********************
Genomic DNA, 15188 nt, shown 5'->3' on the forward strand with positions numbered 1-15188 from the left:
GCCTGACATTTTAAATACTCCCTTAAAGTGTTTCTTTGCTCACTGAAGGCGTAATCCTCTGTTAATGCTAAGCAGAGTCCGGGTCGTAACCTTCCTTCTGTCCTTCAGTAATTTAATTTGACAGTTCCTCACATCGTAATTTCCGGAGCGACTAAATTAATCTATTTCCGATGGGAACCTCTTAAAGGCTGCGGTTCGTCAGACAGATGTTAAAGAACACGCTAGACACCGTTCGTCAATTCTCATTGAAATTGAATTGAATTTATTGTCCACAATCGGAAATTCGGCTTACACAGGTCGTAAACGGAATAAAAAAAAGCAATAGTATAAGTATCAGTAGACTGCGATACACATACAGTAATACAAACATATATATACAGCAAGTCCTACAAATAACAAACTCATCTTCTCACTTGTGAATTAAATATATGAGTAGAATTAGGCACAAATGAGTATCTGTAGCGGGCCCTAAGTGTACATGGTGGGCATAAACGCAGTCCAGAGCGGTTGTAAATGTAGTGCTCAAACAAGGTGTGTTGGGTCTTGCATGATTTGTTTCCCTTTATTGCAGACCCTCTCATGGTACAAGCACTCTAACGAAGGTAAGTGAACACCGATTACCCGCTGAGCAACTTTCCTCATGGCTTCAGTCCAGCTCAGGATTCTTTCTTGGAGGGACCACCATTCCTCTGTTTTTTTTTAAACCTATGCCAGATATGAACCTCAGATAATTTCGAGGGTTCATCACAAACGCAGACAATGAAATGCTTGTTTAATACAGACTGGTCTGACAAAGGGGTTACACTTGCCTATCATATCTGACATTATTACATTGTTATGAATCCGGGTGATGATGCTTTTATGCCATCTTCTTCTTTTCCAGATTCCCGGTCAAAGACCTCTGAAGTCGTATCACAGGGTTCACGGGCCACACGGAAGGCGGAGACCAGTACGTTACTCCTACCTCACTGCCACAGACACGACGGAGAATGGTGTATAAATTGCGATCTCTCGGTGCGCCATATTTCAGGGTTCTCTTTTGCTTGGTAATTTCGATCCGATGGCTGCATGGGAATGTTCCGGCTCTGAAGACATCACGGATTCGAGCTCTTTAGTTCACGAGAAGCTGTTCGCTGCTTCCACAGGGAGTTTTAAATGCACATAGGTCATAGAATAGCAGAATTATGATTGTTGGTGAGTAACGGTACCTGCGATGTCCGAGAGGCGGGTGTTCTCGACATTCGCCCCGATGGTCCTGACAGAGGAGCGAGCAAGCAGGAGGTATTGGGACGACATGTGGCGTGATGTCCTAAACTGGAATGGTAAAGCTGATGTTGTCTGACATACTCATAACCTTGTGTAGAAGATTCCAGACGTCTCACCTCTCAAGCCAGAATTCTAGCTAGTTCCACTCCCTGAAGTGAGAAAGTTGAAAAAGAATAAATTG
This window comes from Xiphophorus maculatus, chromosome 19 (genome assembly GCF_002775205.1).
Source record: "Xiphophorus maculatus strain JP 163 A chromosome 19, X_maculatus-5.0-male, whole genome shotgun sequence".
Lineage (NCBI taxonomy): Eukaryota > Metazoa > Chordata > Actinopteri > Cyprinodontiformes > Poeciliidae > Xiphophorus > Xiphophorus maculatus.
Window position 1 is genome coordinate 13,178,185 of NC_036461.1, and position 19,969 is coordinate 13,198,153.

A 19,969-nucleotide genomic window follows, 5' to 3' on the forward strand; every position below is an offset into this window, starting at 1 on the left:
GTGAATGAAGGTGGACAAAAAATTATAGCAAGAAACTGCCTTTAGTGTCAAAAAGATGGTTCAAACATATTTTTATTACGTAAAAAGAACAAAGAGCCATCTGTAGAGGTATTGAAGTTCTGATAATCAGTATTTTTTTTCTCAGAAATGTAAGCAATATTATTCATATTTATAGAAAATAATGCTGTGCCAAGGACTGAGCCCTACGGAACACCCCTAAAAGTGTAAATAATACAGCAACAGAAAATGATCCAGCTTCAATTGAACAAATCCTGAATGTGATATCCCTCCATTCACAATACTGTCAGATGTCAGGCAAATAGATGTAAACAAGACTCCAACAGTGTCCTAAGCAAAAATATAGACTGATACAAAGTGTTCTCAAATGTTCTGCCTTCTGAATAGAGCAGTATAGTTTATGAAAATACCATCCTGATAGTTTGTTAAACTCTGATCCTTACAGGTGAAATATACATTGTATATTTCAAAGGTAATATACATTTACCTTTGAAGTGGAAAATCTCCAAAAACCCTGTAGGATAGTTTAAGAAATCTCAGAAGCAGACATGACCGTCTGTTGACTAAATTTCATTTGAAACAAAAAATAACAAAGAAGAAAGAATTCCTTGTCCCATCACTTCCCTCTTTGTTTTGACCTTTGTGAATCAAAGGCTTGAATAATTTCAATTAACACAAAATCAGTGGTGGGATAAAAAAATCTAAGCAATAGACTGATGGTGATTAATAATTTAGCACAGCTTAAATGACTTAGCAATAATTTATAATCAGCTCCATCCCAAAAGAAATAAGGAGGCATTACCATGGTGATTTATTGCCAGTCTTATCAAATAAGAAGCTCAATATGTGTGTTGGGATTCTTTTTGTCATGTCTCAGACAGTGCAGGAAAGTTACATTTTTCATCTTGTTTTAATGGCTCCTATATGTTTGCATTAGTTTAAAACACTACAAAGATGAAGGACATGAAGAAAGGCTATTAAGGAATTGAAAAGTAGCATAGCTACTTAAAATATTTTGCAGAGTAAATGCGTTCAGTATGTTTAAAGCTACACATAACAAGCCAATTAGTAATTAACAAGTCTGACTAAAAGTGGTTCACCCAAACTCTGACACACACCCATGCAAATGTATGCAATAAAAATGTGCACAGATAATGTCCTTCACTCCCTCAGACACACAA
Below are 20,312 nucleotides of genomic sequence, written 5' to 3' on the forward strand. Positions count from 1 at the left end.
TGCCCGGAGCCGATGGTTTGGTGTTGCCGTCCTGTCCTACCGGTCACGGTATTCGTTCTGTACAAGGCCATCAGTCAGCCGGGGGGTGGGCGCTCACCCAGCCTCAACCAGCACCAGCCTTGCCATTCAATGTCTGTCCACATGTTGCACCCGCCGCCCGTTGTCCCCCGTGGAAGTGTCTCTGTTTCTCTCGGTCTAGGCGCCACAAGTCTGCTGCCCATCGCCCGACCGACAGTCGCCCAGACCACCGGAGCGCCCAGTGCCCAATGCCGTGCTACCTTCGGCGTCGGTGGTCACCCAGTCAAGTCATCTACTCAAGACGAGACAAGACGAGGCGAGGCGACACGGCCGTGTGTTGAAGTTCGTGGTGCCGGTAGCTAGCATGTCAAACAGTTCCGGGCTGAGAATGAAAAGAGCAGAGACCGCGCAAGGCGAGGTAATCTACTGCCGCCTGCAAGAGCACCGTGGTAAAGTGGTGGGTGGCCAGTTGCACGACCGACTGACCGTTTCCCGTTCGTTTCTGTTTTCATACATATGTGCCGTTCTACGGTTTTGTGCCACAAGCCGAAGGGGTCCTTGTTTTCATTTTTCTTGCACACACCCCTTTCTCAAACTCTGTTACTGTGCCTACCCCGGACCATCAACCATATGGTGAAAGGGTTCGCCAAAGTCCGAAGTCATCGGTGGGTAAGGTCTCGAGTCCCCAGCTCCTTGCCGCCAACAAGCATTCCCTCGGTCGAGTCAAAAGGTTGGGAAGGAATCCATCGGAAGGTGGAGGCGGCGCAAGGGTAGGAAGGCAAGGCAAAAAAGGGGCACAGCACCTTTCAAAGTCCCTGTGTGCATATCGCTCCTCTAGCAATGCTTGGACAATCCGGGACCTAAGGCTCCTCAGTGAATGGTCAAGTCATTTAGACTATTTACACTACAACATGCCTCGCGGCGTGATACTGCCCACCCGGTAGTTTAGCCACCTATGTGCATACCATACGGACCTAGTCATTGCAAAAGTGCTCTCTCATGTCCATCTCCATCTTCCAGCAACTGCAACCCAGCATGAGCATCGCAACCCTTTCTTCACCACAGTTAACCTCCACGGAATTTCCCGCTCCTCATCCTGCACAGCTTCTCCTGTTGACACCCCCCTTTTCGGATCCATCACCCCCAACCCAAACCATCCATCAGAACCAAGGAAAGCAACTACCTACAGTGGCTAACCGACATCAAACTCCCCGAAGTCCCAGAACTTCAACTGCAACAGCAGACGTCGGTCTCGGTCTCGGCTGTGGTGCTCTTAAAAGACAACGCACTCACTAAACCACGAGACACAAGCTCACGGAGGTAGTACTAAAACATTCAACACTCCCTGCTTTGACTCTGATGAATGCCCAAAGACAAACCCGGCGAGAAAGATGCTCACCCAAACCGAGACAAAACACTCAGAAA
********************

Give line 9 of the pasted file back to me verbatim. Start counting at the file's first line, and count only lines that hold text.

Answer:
Below are 20,312 nucleotides of genomic sequence, written 5' to 3' on the forward strand. Positions count from 1 at the left end.